The solution is urban planning. If, like Chicago, more communities were closer to commercial districts, then commuting would require “about 40 billion fewer miles per year and two billion fewer gallons of fuel”.

    The Economic Lesson

    Suburban sprawl has a massive opportunity cost. With “denser metros” as the alternative, commuters would have more time and spend less on fuel. Resources not used to commute would be allocated elsewhere.


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    Supply, Demand, and Kimchi

    Oct 5 • Demand, Supply, and Markets, Developing Economies, International Trade and Finance • 387 Views

    The kimchi mini-crisis is a perfect tale of supply and demand. Kimchi, “a fiery cabbage-based staple of Korea,” is typically made from “seasoned, fermented napa cabbage”.

    Farmers supply the napa cabbage for kimchi and demand comes from restaurants and consumers. Excessive rainfall has devastated napa cabbage harvests. Available for free at restaurants, sort of like salt and sugar, kimchi is a South Korean staple.

    With supply plummeting and demand at a consistent high, you can imagine where price has gone. Moving from 2500 won a month ago, to 4,000 won 2 weeks ago, to 11,500 won ($10.09 USD) now, the price of one 5.5 pound head of napa cabbage has more than tripled during the past month. At 3.6%, the South Korean inflation rate has risen to a 17 month high.

    The Economic Lesson

    An economist would ask how to affect the supply and demand curves. On the supply side, tariffs on foreign napa cabbage have been suspended and the government is buying extra napa cabbage from China. As an upward sloping curve, supply should shift to the right as imports increase. Demand appears much harder to affect since kimchi is a staple. The South Korean president has said he will use a different kind of cabbage in his kimchi but few seem to be following his lead.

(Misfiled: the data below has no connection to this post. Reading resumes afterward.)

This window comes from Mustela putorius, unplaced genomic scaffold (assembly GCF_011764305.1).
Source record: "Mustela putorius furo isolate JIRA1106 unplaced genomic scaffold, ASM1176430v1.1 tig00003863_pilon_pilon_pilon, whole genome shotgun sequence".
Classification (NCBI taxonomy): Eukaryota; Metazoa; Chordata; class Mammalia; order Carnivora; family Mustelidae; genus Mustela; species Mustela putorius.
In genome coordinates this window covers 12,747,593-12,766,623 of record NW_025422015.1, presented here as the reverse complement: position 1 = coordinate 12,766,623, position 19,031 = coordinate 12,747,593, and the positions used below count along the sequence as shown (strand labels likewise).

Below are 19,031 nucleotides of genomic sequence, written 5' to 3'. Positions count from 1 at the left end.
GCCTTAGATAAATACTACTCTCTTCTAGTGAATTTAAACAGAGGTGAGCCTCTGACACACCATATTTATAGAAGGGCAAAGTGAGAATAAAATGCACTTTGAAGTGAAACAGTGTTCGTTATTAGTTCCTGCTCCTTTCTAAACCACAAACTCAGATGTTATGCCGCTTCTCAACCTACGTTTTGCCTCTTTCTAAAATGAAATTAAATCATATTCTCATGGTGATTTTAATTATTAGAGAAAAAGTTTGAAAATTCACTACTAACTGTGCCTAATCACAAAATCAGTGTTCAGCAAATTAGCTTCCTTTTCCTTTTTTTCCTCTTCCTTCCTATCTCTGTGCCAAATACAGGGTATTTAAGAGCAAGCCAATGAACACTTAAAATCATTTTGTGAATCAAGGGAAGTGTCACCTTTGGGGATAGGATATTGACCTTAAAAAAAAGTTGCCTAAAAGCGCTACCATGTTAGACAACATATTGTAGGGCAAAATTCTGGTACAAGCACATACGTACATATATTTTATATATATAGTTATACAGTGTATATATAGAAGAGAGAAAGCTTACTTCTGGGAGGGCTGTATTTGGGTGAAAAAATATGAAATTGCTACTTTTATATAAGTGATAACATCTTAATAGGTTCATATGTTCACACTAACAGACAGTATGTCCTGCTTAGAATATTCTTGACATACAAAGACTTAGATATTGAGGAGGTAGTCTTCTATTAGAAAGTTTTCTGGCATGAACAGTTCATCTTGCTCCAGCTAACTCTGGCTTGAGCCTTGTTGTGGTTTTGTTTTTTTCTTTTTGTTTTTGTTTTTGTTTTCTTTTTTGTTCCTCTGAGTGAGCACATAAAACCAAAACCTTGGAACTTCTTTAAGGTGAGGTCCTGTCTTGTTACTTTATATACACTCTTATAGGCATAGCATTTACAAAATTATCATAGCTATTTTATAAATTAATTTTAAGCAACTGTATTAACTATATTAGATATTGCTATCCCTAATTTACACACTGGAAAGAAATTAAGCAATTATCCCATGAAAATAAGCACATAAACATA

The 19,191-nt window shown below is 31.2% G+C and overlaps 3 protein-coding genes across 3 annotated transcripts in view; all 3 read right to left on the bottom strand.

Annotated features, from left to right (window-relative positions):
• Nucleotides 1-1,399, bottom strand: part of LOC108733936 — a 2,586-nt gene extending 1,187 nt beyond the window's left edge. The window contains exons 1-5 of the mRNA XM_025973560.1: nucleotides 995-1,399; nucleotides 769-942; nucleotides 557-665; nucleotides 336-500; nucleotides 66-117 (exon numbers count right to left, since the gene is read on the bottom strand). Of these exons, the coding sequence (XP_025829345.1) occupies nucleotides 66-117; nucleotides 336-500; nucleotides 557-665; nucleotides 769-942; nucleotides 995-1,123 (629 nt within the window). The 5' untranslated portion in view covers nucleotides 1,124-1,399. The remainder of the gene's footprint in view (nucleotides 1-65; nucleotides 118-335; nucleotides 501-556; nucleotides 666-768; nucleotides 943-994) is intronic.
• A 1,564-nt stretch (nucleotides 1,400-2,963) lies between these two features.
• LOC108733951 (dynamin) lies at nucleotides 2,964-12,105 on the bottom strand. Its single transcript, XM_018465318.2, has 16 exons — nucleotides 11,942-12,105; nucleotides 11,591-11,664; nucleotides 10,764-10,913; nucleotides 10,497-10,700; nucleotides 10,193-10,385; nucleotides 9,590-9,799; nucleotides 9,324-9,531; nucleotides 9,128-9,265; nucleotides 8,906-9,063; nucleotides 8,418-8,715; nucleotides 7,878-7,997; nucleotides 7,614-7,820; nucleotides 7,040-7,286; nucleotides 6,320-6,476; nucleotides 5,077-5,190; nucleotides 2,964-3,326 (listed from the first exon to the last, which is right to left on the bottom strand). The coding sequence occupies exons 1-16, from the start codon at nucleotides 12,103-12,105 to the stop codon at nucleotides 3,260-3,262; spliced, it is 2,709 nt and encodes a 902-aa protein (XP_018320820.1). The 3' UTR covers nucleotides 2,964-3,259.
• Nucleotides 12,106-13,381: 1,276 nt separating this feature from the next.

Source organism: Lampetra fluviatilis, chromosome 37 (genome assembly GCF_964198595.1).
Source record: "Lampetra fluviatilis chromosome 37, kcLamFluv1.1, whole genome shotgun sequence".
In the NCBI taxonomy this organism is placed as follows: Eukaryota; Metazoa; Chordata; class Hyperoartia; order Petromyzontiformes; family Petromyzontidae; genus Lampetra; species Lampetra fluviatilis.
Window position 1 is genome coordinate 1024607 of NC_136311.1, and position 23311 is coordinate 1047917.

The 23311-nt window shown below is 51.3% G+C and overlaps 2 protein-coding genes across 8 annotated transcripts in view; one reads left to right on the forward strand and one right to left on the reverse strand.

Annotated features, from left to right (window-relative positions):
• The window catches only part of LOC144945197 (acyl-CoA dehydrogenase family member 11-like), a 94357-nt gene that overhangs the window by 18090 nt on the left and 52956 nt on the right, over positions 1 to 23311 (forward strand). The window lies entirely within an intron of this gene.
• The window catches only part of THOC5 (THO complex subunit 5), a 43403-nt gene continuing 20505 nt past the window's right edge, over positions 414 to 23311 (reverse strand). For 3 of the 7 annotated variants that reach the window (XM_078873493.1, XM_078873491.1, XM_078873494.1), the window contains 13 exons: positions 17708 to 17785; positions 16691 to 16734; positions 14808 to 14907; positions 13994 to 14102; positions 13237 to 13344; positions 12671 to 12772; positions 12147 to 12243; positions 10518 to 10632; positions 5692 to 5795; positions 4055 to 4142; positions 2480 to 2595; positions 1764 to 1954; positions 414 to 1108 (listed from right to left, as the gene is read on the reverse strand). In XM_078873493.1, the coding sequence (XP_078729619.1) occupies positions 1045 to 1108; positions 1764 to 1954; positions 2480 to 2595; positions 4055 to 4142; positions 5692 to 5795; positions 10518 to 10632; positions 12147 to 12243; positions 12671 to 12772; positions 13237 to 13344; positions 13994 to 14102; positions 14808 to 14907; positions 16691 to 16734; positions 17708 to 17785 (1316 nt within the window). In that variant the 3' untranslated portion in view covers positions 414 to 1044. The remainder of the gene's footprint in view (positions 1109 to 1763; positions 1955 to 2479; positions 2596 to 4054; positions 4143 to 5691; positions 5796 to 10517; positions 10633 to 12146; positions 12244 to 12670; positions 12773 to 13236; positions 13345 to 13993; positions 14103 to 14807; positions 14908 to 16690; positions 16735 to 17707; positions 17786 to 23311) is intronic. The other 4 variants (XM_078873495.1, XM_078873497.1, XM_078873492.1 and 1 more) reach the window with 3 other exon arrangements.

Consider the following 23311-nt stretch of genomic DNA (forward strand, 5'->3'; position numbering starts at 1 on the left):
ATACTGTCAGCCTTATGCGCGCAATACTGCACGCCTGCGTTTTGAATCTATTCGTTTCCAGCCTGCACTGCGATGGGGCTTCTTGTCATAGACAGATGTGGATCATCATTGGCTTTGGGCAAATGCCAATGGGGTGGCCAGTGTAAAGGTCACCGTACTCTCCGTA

If supply shifts to the right and the downward sloping demand curve shifts to the left, then equilibrium price would start moving back to 2,500 won.

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    Health Care Insight

    Oct 4 • Demand, Supply, and Markets, Government, Households, Macroeconomic Measurement, Regulation • 320 Views

    Perhaps it all began when President Lyndon Johnson called Wilbur Mills, chairman of the House Ways and Means Committee. “Wilbur, I’ve just been looking through the polls here, and I’ve only got a few weaknesses, and the worst of them is that I’m not doing anything for the old folks. I need some help from you.” The result? During 1965 Congress passes Medicare Parts A and B.

    Fast forward to 2010 and health care spending that far exceeds what Congress originally projected. Why? Through an excellent 2 week series, The Incidental Economist concisely explains where we spend and “what makes it so expensive”. In a short period of time, you will be able to gain considerable insight.

    No, they say, obesity is not the problem. Instead, they look at inpatient and outpatient care, drugs, administration and insurance, investment in health, and health care workers. Then, areas of underspending and red herrings precede their conclusion.

    For each component, they provide 2 or 3 paragraphs with basic facts and a summary graph. Discussing inpatient care, they point out that, at the hospital, we actually spend less than other comparable countries. While each day costs more, we stay there for a shorter time period. However, once we are at home, as 41% of all health care outlays, outpatient care propels spending. Moving through big pharma, bureaucracy, and health care workers, some facts are surprising. Interestingly, goods and services that we privately pay for are the focus of their underspending discussion.

    At the end of each day’s entry they say, “None of this proves that this money is wasted or fraudulently taken. Nor am I saying that we shouldn’t spend more money than other countries. But this is money that goes above what you’d expect us to spend based on our greater wealth. We should at least be able to account for and explain this increased spending in some way.”

    The Economic Lesson

    Health care spending is close to 17% of GDP. However, the opportunity cost of health care is far more than dollars. The cost is the missed opportunities to spend some of that money elsewhere, or, instead, to save it.